On a day the rupee breached the 74-mark against the US dollar for the first time, RBI Governor Urjit Patel said Friday that the domestic currency is still better than its emerging market peers.
He maintained that the value of rupee is determined by the market forces and the RBI does not have any “target or band” around any particular level of the exchange rate. He said the foreign exchange reserves of USD 400.5 billion as of end September are sufficient to finance 10 months of imports.
Patel’s comments came as the rupee crossed the 74-mark against the dollar Friday afternoon after opening higher than its previous close at 73.52.
Addressing a press conference after announcing RBI’s fourth bi-monthly policy here, he said the rupee has experienced bouts of volatility since the monetary policy committee meeting in August.
The country has not been immune to global spillovers from external factors, he said. “The rupee fall, in some respect, is moderate in comparison to several other emerging market peers,” the governor said.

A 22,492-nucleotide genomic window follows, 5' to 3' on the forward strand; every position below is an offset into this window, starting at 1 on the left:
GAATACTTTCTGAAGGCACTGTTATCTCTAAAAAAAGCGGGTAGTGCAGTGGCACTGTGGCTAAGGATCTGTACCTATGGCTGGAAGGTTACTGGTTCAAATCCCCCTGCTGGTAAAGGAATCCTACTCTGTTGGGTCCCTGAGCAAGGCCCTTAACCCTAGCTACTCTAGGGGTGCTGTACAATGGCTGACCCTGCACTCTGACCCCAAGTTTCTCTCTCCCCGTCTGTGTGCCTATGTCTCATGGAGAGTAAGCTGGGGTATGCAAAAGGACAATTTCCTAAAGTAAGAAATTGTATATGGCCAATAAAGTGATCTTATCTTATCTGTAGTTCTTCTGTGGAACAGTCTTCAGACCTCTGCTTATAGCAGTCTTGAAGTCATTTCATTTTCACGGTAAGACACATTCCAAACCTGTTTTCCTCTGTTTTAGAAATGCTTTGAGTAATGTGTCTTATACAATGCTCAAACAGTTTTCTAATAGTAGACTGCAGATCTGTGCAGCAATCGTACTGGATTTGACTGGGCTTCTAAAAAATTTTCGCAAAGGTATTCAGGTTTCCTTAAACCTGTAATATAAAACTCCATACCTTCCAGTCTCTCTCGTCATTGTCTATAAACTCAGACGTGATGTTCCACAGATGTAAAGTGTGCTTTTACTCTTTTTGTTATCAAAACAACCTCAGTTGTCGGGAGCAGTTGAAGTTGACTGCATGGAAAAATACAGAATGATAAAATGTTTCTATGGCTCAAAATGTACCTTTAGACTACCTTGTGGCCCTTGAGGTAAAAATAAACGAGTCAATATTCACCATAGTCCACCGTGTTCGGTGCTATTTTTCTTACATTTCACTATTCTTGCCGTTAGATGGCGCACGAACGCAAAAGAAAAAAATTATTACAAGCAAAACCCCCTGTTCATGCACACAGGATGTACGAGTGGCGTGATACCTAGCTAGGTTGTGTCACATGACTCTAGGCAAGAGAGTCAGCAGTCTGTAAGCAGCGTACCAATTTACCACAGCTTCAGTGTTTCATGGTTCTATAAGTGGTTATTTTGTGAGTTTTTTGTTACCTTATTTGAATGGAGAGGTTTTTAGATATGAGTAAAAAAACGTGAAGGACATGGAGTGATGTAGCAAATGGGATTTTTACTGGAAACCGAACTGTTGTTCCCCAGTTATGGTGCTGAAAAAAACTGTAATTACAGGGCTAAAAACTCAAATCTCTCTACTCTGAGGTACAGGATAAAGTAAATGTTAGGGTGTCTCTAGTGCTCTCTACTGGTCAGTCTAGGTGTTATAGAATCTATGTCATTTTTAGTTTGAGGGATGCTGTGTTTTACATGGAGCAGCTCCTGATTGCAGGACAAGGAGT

Ruling out any target for the currency, he said, “Our response to these unsettled conditions has been to ensure that
foreign exchange market remains liquid with no undue volatility.”
By the end of September, the rupee has depreciated in nominal effective terms by 5.6 per cent since the end of
March, Patel said. In real effective term, the rupee fall has been at 5 per cent, the governor said.
In absolute terms, the rupee is down around 17 per cent since January this year.
Forex reserves had touched a record of USD 426.028 billion in the week to April 13, 2018, but have been
declining since then on account of RBI intervention in market to stem fall in the rupee.